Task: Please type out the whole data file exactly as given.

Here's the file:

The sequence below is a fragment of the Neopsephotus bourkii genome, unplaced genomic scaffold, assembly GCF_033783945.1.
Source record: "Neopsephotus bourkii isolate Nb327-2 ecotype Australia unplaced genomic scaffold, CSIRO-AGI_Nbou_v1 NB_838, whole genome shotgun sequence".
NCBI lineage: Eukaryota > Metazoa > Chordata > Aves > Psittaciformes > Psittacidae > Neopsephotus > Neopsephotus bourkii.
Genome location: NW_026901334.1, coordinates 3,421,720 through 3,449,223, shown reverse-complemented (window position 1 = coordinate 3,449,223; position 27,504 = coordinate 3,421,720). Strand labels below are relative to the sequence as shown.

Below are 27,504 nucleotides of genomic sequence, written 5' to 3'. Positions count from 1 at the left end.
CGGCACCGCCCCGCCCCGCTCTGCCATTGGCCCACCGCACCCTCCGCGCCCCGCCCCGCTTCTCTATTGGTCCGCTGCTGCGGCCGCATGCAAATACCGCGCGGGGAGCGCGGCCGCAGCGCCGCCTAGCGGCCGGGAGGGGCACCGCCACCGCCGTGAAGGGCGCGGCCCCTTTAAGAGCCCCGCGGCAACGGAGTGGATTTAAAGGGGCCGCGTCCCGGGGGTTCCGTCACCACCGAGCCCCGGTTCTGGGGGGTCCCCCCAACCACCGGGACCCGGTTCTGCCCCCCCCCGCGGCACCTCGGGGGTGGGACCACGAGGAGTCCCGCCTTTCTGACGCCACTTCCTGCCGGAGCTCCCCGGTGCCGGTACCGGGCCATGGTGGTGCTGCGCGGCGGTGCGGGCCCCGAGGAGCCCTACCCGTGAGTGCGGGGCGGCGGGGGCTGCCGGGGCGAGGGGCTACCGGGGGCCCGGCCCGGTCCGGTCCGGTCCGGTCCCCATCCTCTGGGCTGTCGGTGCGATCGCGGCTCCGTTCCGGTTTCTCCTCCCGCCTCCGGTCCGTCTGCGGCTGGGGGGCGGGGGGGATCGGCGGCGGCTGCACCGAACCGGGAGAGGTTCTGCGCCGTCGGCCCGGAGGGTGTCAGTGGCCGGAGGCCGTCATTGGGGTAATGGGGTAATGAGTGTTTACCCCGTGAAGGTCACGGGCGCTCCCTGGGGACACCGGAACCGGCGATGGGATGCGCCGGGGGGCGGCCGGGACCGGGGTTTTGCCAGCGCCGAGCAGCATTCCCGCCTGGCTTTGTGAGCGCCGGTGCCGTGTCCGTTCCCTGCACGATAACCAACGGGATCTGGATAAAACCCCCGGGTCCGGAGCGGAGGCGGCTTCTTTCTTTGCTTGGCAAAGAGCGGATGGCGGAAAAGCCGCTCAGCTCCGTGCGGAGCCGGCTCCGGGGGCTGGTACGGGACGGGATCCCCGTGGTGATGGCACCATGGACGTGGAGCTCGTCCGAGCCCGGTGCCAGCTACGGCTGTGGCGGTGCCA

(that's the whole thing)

The sequence below is a fragment of the Neopsephotus bourkii genome, unplaced genomic scaffold, assembly GCF_033783945.1.
Source record: "Neopsephotus bourkii isolate Nb327-2 ecotype Australia unplaced genomic scaffold, CSIRO-AGI_Nbou_v1 NB_838, whole genome shotgun sequence".
NCBI lineage: Eukaryota > Metazoa > Chordata > Aves > Psittaciformes > Psittacidae > Neopsephotus > Neopsephotus bourkii.
Genome location: NW_026901334.1, coordinates 3,421,720 through 3,449,223, shown reverse-complemented (window position 1 = coordinate 3,449,223; position 27,504 = coordinate 3,421,720). Strand labels below are relative to the sequence as shown.

Below are 27,504 nucleotides of genomic sequence, written 5' to 3'. Positions count from 1 at the left end.
CGGCACCGCCCCGCCCCGCTCTGCCATTGGCCCACCGCACCCTCCGCGCCCCGCCCCGCTTCTCTATTGGTCCGCTGCTGCGGCCGCATGCAAATACCGCGCGGGGAGCGCGGCCGCAGCGCCGCCTAGCGGCCGGGAGGGGCACCGCCACCGCCGTGAAGGGCGCGGCCCCTTTAAGAGCCCCGCGGCAACGGAGTGGATTTAAAGGGGCCGCGTCCCGGGGGTTCCGTCACCACCGAGCCCCGGTTCTGGGGGGTCCCCCCAACCACCGGGACCCGGTTCTGCCCCCCCCCGCGGCACCTCGGGGGTGGGACCACGAGGAGTCCCGCCTTTCTGACGCCACTTCCTGCCGGAGCTCCCCGGTGCCGGTACCGGGCCATGGTGGTGCTGCGCGGCGGTGCGGGCCCCGAGGAGCCCTACCCGTGAGTGCGGGGCGGCGGGGGCTGCCGGGGCGAGGGGCTACCGGGGGCCCGGCCCGGTCCGGTCCGGTCCGGTCCCCATCCTCTGGGCTGTCGGTGCGATCGCGGCTCCGTTCCGGTTTCTCCTCCCGCCTCCGGTCCGTCTGCGGCTGGGGGGCGGGGGGGATCGGCGGCGGCTGCACCGAACCGGGAGAGGTTCTGCGCCGTCGGCCCGGAGGGTGTCAGTGGCCGGAGGCCGTCATTGGGGTAATGGGGTAATGAGTGTTTACCCCGTGAAGGTCACGGGCGCTCCCTGGGGACACCGGAACCGGCGATGGGATGCGCCGGGGGGCGGCCGGGACCGGGGTTTTGCCAGCGCCGAGCAGCATTCCCGCCTGGCTTTGTGAGCGCCGGTGCCGTGTCCGTTCCCTGCACGATAACCAACGGGATCTGGATAAAACCCCCGGGTCCGGAGCGGAGGCGGCTTCTTTCTTTGCTTGGCAAAGAGCGGATGGCGGAAAAGCCGCTCAGCTCCGTGCGGAGCCGGCTCCGGGGGCTGGTACGGGACGGGATCCCCGTGGTGATGGCACCATGGACGTGGAGCTCGTCCGAGCCCGGTGCCAGCTACGGCTGTGGCGGTGCCA